The company is also responding to situations in which landlords want to replace tire store tenants. “There’s a saying that all real estate eventually finds its best and highest use,” says Mitsos. “Tires stores are not best and highest use in the real estate industry. Right now food and medical are best and highest use. As some of our leases come up for renewal, especially in large malls, we are not going to get renewed. That’s why we continue to look for new locations.”Why they pay more

People pay a little more for a tire from Mountain View Tire & Service in return for a pleasurable retail experience, according to Mitsos. “Our stores are clean, inviting and friendly. Our staff is very, very customer centric. We just don’t talk about taking care of the customer; it’s in our culture. We’ve been living that culture every day for 30 years, and you can see and feel it when you are in any of our stores. I think for that reason, people are willing to pay a little bit more money to do business with Mountain View Tire.”

The dealership refuses to participate in the race to the bottom to see who can sell the tire at the lowest price. “We will negotiate with our customers, but there’s a certain line we won’t go below. We’d rather save the tire and sell it to somebody else that’s willing to pay our price,” says Mitsos.

Customers buy tires from Mountain View Tire & Service for three reasons, according to Mitsos. “We provide a positive experience, we stand behind our warranties, and we give people inviting environments. And that’s the secret. It’s easy to say, it’s really hard to do. It’s something we’ve been doing for 30 years and it is second nature for us. For so many of our competitors it’s not second nature. They fight the customer and view the customer as a burden and not an opportunity, and that’s where we win.”

Mountain View Tire & Service is close to completing a project to rebrand 25 outlets. Once the last two stores are rebranded, the company will have spent between $500,000 and $600,000 to create a consistent visual identity across all of its stores. The dealership is tied for No. 36 with 30 stores.

Solutions to the challenges

Whether they operate a dozen or nearly a thousand stores, every dealer on this year’s Modern Tire Dealer 100 brings a focus on solutions, not problems, to their businesses. Mitsos considers technology to be the greatest challenge facing the industry today. “Are we going to have the skill set through our workforce to handle the technology that is going to be associated with cars? How do we overcome the technology and how do we stay competitive with the dealerships?”

For Jim Ramsey, a key piece of the solution is a full-time trainer for his technicians and a clear career path for aspiring technicians. He is president of Lamb Ventures LLC, which operates 16 Lamb’s Tire and Automotive stores in central Texas. The stores provide mechanical services for both passenger and commercial vehicles. Vehicle repair and maintenance represent about 75% of Lamb’s Tire and Automotive business.The company, which is tied for the No. 70 spot in the rankings, created a commercial service division last year. In addition to selling commercial and industrial tires, Lamb’s Tire provides 24/7 roadside tire service for trucking fleets and equipment companies. All technicians complete tire service training offered by the Tire Industry Association (TIA).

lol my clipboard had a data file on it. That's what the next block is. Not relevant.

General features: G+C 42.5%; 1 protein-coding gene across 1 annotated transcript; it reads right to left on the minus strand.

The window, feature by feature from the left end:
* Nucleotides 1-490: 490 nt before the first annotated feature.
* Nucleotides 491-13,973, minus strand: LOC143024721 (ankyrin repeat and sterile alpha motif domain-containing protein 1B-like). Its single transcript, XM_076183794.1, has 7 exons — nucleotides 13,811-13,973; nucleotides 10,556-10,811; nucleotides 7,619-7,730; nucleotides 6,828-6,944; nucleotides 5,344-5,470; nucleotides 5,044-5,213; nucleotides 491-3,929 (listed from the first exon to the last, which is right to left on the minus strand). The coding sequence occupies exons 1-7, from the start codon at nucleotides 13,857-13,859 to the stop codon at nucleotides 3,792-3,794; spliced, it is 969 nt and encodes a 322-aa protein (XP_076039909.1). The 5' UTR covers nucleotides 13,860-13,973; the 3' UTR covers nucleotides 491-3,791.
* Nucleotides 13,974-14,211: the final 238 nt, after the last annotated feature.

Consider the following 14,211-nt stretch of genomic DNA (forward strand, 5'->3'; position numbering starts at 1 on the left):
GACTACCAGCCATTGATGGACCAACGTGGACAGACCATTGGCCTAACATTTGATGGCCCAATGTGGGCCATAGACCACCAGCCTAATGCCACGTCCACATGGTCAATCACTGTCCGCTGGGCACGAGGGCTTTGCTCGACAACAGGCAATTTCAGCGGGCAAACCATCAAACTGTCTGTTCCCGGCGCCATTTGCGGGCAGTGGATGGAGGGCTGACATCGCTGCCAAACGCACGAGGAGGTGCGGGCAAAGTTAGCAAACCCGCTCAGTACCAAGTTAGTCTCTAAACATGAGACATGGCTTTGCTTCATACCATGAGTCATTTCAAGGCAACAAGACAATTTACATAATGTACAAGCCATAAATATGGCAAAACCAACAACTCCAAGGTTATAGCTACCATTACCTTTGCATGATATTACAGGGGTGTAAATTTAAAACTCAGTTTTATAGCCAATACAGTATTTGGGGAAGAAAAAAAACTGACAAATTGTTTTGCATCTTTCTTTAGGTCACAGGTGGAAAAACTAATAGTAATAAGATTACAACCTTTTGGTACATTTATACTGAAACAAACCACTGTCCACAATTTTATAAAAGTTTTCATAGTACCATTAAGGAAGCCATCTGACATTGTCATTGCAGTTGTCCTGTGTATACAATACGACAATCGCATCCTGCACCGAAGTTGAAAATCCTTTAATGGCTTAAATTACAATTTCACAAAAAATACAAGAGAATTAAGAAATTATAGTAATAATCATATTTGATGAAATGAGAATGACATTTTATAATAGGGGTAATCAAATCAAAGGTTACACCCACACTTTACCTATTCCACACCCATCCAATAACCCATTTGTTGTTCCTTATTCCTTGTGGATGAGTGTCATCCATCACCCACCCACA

Every Lamb’s Tire and Automotive store has at least two “A-level” technicians, and some stores have three. There are usually five entry level technicians in every outlet. Two of the stores have eight bays; the rest have 10 bays. The trainer instructs all entry level technicians on basic procedures for oil changes, tire repair and tire installation. Beyond the basic training, the dealership tries to grow its own technicians, according Ramsey.

“We’ve trained techs and enabled them to make a very good living,” says Ramsey. The process starts by identifying general service entry-level techs with the potential to move into new roles, and partnering them with the shop manager.

“The tech will usually work with the shop foreman for about a year, and then he’ll go out on his own. And that works really well because the shop foreman will continue to help him, and he will always feel that if he gets into a bind when working on a vehicle he can always go to his shop foreman for assistance.”

Ramsey’s plan for training technicians is helping him prepare his business for the future. “The automotive aftermarket in the next six to seven years is going to be very robust due to the fact that so many new cars are being sold. I was looking for a downturn in new car sales this year but it seems to be doing well again, and I think that bodes very well for the aftermarket.”

In Dayton, Ohio, John Marshall is meeting with high school and trade school teachers, principals and school board members to change attitudes toward technician careers. He is the corporate secretary for Grismer Tire Co., which is tied for the No. 44 spot with 25 Grismer Tire & Auto Service stores in northern Cincinnati, Columbus and Dayton.